Gaining Confidence

World Wide Web = system of interlinked hypertext documents accessed via the Internet

Isn’t it neat when those interlinked documents lead you somewhere interesting, and not only that help you shave untold hours off a potentially grueling task?

I ended up at an informative blog the other day thanks to a few clicks. (See Mike Duran’s blog post titled One Reason Your Blog Sucks, Kristin Lamb’s comment.)

After hopping over to Kristen’s website, I clicked on her blog and found a wealth of valuable information for new writers. I owe her a kudos because her knowledge sharing allowed me to create a strong conflict-driven outline for my WIP. But more on that in a later blog post.

Right now I want to share how she helped me gain confidence in my seed idea by introducing me to James Scott Bell’s LOCK system.

I took notes while I was reading her blog post. Here they are (so I remember them):

Lock System

Lead
Objective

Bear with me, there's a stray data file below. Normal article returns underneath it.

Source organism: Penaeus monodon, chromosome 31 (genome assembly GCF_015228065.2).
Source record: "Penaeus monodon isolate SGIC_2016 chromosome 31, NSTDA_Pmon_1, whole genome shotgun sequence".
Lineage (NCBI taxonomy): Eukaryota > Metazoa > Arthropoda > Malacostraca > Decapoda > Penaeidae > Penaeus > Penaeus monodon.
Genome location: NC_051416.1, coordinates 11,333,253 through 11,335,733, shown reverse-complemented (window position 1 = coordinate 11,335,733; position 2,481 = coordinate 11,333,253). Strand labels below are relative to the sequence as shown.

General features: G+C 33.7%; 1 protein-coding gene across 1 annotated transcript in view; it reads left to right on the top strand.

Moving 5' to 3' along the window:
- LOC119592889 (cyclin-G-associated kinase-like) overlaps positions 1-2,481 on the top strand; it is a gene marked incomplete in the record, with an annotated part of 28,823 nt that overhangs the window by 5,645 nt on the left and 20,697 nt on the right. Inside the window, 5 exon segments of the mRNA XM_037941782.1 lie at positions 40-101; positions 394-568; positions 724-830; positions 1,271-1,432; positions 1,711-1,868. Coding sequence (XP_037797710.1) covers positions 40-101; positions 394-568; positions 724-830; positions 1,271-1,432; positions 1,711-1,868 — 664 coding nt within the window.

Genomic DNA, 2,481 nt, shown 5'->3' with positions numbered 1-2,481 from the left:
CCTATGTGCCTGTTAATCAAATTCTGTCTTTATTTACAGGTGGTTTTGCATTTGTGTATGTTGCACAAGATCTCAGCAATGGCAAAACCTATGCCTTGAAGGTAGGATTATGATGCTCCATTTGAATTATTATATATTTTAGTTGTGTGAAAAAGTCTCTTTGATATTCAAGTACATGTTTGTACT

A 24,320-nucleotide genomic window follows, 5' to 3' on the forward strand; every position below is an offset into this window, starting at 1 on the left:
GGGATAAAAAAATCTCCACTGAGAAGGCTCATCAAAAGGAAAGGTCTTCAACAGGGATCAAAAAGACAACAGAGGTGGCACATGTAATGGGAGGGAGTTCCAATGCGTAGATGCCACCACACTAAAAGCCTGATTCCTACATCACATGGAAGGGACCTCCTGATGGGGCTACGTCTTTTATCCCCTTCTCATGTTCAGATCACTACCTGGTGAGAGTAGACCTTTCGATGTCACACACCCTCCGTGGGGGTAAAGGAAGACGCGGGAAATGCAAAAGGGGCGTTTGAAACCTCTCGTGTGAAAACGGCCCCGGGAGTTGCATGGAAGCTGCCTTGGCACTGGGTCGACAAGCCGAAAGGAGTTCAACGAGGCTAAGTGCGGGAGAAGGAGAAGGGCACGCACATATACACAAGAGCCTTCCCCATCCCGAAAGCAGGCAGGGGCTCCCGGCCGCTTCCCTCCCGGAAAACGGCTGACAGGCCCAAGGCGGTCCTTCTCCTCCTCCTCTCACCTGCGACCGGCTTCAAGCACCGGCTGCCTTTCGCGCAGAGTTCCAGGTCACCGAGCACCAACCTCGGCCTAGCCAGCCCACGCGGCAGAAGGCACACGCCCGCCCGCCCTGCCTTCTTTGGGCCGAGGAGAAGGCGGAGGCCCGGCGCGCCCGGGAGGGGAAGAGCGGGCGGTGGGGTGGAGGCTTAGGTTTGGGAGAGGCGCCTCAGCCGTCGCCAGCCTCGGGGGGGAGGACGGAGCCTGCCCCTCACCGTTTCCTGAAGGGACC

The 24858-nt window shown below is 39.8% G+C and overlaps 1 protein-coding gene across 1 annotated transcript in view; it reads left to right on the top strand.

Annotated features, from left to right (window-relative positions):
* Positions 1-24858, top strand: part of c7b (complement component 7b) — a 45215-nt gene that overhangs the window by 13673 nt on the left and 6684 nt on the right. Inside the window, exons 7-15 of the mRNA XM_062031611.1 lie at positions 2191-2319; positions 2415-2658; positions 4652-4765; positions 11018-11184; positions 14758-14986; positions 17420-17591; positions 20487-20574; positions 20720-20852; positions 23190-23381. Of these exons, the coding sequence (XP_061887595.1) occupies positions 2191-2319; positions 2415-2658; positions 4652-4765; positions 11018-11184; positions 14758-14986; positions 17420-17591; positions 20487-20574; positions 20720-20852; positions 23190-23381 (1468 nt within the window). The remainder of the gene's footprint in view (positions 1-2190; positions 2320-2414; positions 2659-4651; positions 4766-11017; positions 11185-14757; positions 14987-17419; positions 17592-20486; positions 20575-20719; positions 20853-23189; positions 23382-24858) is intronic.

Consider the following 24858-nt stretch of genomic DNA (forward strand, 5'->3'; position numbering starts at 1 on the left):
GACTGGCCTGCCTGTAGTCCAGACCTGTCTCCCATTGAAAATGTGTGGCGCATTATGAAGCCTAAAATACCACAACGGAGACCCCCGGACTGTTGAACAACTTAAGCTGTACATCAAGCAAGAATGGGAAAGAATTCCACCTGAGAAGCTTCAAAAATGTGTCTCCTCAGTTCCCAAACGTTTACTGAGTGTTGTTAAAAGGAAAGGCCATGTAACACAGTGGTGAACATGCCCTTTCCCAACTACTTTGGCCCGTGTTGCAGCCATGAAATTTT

Conflict
Knockout

Lead: Do you have a sympathetic and compelling protagonist who is not too perfect or too flawed?

Objective: Does your protagonist have one big active goal? (Running away from something or avoiding something is a passive goal, which is not good material for novels, even literary ones.)

Conflict: Do you crush your protagonist’s hope of ever achieving their goal?

Knockout: Does your protagonist face down the antagonist?

What about my protagonist?

Is she likeable? Does she have both strengths and flaws? I think so. Check.

Does she have an active goal? Hmm. I hadn’t defined this one, so I had to think. What is my protagonist’s main goal going to be in the story? Answer: She wants to start a family. Check.

Do I crush my protagonist’s hopes? Not really. This question pertains to the story’s conflict, which I’ve already mentioned several times is my biggest weakness. I had to sit down and think. Here’s what I came up with:

My protagonist wants to start a family, but

  1. she’s turning thirty,
  2. she’s recently lost her job and has not been able to find new employment,
  3. she and her husband are making ends meet by dipping into their savings and acquiring new debt, and
  4. her husband is working copious amounts of overtime to make up for the lack.

Enter old boyfriend. Begin drama. Check.

And finally, does my protagonist face down the antagonist?

Well, you’ll have to read it to find out. (Cute huh? I suppose that means I have to start it and finish it…)

Next post: More kudos to Kristen Lamb’s Writer Warriors blog.

p.s. I’m also taking her advice and adding a lot more tags to each blog post. See below.